Diagnosis: Acute Myeloid Leukemia

Diagnosis: Acute Myeloid Leukemia

Making Informed Decisions about Your Healthcare as an AML Survivor

Each year in the United States, over 20,000 people are diagnosed with acute myeloid leukemia, a cancer of the blood and bone marrow. AML is a type of blood cancer that occurs when the bone marrow makes abnormal types of white blood cells, red blood cells, or platelets. 

Bone marrow is the spongy tissue inside bones where blood cells are made. It produces blast cells that normally mature into fully functional cells and are released into the bloodstream, along with other mature blood cells. These include white blood cells that fight infection, red blood cells that carry oxygen, and platelets that help with blood clotting. In cases of AML, these blast cells do not mature, and their numbers increase in the marrow and often in the bloodstream. Along with the increase in blast cells, people with AML also have a reduced number of white blood cells, red blood cells, and platelets.

Symptoms of AML typically develop suddenly and without warning. They can include fatigue, fever, loss of appetite, pale skin, recurrent infections, and bleeding problems. There is currently no screening test for early detection of AML.

The best way to make decisions about  your healthcare is to learn about your AML diagnosis and get to know the members of your healthcare team.

AML is a cancer most often seen in older people, although about 20 percent of cases occur in people under the age of 45. In the vast majority of cases, susceptibility to AML does not run in families.

Treatment options for AML depend on several factors, including the type of AML you have, the results of lab tests, and your overall health. Once AML is diagnosed, you and your doctor will discuss the approach that is right for you based on your individual circumstances. No matter what treatment approach is chosen, it is essential that people being treated for AML receive attentive supportive care. 

As you manage your AML, it’s important to remember that you are a consumer of healthcare. The best way to make decisions about your healthcare is to learn about your AML diagnosis and get to know the members of your healthcare team, including doctors, nurse practitioners, physician assistants, nurses, dietitians, social workers, and patient navigators.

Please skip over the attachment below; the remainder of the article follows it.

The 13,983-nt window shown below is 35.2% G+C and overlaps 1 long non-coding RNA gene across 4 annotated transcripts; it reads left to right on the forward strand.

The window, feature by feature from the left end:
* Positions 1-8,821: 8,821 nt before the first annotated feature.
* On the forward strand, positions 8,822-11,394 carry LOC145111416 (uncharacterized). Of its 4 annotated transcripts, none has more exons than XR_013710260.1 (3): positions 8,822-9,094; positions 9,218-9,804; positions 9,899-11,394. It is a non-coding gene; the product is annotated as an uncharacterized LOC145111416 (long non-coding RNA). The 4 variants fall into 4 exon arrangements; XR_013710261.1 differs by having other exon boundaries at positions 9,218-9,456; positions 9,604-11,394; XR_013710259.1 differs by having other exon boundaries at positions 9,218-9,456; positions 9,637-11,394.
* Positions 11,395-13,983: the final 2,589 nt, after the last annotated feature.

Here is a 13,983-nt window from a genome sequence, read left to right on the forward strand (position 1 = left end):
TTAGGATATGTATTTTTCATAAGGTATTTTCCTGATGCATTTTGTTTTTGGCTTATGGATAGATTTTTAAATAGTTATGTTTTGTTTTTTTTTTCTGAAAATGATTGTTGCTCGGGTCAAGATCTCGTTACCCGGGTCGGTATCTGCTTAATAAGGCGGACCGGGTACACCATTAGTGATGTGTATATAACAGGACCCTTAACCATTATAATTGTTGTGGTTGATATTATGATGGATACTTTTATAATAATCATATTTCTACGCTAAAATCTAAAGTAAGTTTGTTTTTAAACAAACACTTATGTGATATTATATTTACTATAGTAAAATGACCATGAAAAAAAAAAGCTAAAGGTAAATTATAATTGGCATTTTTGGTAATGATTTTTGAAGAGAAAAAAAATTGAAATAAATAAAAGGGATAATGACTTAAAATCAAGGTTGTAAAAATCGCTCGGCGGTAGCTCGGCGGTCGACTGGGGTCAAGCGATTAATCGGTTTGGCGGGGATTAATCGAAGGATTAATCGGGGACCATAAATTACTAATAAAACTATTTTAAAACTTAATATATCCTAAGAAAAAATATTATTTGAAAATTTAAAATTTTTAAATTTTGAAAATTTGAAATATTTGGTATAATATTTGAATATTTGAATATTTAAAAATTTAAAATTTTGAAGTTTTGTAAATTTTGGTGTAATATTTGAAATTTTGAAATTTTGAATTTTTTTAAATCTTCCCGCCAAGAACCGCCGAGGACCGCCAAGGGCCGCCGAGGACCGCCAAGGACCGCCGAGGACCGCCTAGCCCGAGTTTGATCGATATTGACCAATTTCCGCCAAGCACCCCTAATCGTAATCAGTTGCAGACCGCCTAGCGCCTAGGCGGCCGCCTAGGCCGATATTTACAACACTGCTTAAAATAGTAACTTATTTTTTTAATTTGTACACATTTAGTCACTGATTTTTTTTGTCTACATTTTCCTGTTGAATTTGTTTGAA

Here are some tips for improving communication with your healthcare team:

  • Start a healthcare journal. Having a healthcare journal or notebook will allow you to keep all your health information in one place. You may want to write down the names and contact information of the members of your healthcare team, as well as any questions for your doctor.
  • Prepare a list of questions. Before your next medical appointment, write down your questions and concerns. Because your doctor may have limited time, ask your most important questions first and be as specific as possible.
  • Bring someone with you to your appointments. Even if you have a journal and a prepared list of questions or concerns, it’s always helpful to have support when you go to your appointments. Your support person may also think of questions to ask your doctor or remember details about your symptoms or treatment that you may have forgotten.
  • Write down your doctor’s answers. Taking notes will help you remember your doctor’s responses, advice, and instructions. If you have a mobile device, ask if you can use it to take notes or record the discussion, which will help you review the information later.

Receiving a diagnosis of AML can be very difficult, and adjusting to the necessary changes in your life can be challenging. Make sure you have a solid support system, and don’t be afraid to reach out for help when you need it.

CancerCare offers free face-to-face, telephone, and online support groups led by professional oncology social workers. To learn more, call (800) 813-4673 or visit CancerCare.org.

Reprinted with permission from CancerCare.org.

This article was published in Coping® with Cancer magazine, May/June 2020.